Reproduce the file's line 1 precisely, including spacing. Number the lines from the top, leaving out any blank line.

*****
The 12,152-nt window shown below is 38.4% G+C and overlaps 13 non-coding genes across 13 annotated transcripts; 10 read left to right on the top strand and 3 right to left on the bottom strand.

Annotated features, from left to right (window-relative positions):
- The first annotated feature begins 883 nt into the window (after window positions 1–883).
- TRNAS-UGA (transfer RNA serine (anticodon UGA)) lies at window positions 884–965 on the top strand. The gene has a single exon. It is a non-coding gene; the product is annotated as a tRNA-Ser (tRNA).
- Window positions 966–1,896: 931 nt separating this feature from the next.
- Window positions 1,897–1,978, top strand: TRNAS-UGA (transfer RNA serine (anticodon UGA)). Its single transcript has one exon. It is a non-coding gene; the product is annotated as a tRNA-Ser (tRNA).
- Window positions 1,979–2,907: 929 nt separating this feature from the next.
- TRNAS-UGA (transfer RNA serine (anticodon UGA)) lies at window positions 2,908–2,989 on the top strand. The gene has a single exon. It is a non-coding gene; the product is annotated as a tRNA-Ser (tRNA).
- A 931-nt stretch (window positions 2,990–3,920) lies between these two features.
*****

The 12,152-nt window shown below is 38.4% G+C and overlaps 13 non-coding genes across 13 annotated transcripts; 10 read left to right on the top strand and 3 right to left on the bottom strand.